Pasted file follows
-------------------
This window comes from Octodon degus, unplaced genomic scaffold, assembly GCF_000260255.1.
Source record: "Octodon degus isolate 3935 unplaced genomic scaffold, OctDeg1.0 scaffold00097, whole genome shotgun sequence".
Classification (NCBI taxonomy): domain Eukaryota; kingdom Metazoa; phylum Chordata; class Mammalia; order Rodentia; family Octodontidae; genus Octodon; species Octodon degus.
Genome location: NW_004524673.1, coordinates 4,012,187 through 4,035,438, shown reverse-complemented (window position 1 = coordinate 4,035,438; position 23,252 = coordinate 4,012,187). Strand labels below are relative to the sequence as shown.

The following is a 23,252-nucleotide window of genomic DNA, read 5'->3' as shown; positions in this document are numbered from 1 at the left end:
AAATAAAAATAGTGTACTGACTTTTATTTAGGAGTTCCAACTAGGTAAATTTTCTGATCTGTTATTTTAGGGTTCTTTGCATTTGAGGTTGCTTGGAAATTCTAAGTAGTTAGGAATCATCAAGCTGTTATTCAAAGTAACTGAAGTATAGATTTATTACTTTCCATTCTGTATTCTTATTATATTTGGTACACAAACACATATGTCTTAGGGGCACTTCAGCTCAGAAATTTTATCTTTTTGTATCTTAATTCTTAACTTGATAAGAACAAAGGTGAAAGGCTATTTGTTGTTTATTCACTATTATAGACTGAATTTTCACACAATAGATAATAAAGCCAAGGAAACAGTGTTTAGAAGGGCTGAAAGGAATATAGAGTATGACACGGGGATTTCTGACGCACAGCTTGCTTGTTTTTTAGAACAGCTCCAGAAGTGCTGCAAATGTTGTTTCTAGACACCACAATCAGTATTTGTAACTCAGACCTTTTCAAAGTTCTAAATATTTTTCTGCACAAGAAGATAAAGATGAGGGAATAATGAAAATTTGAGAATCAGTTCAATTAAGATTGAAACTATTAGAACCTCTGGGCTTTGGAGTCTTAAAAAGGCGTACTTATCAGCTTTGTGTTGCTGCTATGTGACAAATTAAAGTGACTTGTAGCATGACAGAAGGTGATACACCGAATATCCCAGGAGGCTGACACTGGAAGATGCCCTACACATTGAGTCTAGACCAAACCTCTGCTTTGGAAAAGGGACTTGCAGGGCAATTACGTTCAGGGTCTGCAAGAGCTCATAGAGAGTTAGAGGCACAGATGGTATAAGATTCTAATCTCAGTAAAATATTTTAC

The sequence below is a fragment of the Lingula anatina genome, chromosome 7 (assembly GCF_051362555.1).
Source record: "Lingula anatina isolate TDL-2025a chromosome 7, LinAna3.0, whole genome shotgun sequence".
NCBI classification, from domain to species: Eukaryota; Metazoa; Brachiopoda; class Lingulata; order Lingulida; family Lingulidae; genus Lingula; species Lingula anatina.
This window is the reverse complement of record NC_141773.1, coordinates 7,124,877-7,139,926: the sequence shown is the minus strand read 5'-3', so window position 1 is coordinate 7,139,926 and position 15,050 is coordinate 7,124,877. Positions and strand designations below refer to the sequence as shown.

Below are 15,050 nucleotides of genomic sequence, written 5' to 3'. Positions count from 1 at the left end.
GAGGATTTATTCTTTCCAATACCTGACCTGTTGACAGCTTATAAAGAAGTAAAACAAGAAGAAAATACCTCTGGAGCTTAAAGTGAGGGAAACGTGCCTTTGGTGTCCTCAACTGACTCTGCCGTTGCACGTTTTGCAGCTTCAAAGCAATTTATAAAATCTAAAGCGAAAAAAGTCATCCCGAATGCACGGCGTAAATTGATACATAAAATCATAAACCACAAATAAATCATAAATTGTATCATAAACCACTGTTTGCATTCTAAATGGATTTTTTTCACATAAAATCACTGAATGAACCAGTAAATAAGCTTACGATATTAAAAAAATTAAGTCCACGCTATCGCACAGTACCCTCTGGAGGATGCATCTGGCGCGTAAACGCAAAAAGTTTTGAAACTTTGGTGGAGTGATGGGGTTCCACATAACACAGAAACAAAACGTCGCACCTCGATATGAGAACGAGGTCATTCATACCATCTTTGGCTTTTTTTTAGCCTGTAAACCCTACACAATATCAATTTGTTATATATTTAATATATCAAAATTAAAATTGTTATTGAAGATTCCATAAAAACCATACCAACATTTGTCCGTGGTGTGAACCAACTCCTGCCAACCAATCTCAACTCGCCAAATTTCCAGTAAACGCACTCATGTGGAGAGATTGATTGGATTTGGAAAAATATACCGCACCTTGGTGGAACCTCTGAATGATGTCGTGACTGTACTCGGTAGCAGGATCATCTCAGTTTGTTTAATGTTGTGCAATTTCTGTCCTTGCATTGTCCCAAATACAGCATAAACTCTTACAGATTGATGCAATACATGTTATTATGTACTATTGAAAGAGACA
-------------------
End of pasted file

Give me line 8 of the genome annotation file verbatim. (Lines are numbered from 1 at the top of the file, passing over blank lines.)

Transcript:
Source record: "Lingula anatina isolate TDL-2025a chromosome 7, LinAna3.0, whole genome shotgun sequence".